A plasmid encoding FLAG-tagged, full-length VEGF-D and transfectioninto293EBNA cell have been described previously (14). For VEGF-C,an expression plasmid encoding full-length VEGF-C tagged atthe COOHterminus with three Myc tags (single Myc epitope, EQKLISEEDL)wasgenerated. 293EBNA cells were transiently transfected withthisplasmid using FuGENE 6 transfection reagent (Roche MolecularBiochemicals, Indianapolis, IN) according to the manufacturer’sinstructions.VEGF-C and VEGF-D were purified from conditioned mediumcollectedover 24–48 h. A c-Myc antibody (9E10; ZymedLaboratories Inc., SanFrancisco, CA) coupled to cyanogen bromide-activatedSepharose (AmershamBiosciences, Castle Hill, New South Wales,Australia) and M2 beads(anti-FLAG M2-Agarose mouse; Sigma-Aldrich, St.Louis, MO) were usedto pull down VEGF-C and VEGF-D, respectively.
ForWestern blotting, the proteins were transferred to a nitrocellulosemembrane(Hybond-C Super; Amersham Biosciences, Buckinghamshire, UnitedKingdom) and probed with primary antibody against VEGF-C orVEGF-D,followed by the appropriate secondary antibody. Signal wasdevelopedwith SuperSignal West Femto Maximum Sensitivity Substrate(PierceBiotechnology, Rockford, IL).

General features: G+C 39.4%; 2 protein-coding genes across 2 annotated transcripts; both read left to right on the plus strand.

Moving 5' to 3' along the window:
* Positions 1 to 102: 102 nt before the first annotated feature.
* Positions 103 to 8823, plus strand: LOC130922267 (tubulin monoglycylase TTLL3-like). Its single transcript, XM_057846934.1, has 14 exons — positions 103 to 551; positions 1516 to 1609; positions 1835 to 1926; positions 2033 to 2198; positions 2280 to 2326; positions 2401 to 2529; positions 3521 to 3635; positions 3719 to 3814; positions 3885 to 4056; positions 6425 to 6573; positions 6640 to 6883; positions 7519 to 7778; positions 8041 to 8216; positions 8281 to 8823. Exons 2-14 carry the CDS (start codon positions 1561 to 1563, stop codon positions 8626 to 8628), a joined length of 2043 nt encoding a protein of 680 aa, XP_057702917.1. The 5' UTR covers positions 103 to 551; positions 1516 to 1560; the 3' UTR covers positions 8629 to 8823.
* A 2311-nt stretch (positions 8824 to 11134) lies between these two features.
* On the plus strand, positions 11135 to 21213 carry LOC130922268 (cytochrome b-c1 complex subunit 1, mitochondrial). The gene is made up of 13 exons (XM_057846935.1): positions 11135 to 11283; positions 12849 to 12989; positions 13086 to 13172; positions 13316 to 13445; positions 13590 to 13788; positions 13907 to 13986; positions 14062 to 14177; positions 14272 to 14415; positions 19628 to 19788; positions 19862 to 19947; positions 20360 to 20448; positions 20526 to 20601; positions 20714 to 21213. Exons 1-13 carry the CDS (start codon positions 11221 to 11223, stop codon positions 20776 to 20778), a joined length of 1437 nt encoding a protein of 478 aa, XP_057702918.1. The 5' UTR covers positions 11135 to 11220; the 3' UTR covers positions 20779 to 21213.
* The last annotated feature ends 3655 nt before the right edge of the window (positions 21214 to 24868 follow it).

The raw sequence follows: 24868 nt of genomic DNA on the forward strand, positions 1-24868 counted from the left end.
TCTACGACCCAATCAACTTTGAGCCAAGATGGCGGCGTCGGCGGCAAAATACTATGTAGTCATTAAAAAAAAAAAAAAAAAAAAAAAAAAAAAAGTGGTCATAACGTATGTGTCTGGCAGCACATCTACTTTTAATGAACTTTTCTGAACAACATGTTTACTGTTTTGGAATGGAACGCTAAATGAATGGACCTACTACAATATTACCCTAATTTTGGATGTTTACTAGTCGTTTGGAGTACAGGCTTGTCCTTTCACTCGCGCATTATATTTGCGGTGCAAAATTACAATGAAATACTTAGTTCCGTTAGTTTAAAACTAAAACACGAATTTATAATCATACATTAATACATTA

Tissue sections were deparaffinized in shellex, followed by rehydrationin graded ethanol. After quenching of endogenous peroxidaseactivity,antigen retrieval (citrate buffer, pH 6.0), andprotein blocking (DAKOprotein block serum free; DAKO Corp., Carpinteria,CA), tissuesections were incubated overnight at 4°C withthe specified primaryantibody. The tissue sections were thenincubated with theappropriate biotinylated secondary rabbitantigoat or antimouseantibodies (DAKO, Glostrup, Denmark) andstreptavidin-biotin-peroxidase complex (DAKO). Peroxidase reactivitywas visualized using 3,3'-diaminobenzidine (DAKO). Thesections werecounterstained with hematoxylin and coverslipped. Negativecontrolsincluded immunostaining of normal human cerebrum (25)and substitution of normal goat IgG (R&D Systems) ormouse IgG1 (DAKO)for the primary antibodies. Normal human heartwas used as a positivecontrol tissue for VEGF-C (11)and VEGF-D (24)staining, human melanoma was used as a positive controltissue forVEGF receptor-3 (26) staining,and normal lymphnode was used as a positive control for D2-40 staining. Twotrainedobservers (K. O. and E. D. W.) evaluated and interpreted theresultsof immunohistochemical staining without knowledge ofthe clinicaldata of each patient. Staining was scored by bothobserverssimultaneously, using a multihead microscope. Stainingofadenocarcinoma, benign epithelia, stroma, lymphatic vessels,vascularendothelial cells, and smooth muscle was recorded asstrong, weak, ornegative and recorded on standardized data sheets.Primary andsecondary Gleason grades were assigned by apathologist (K. O.).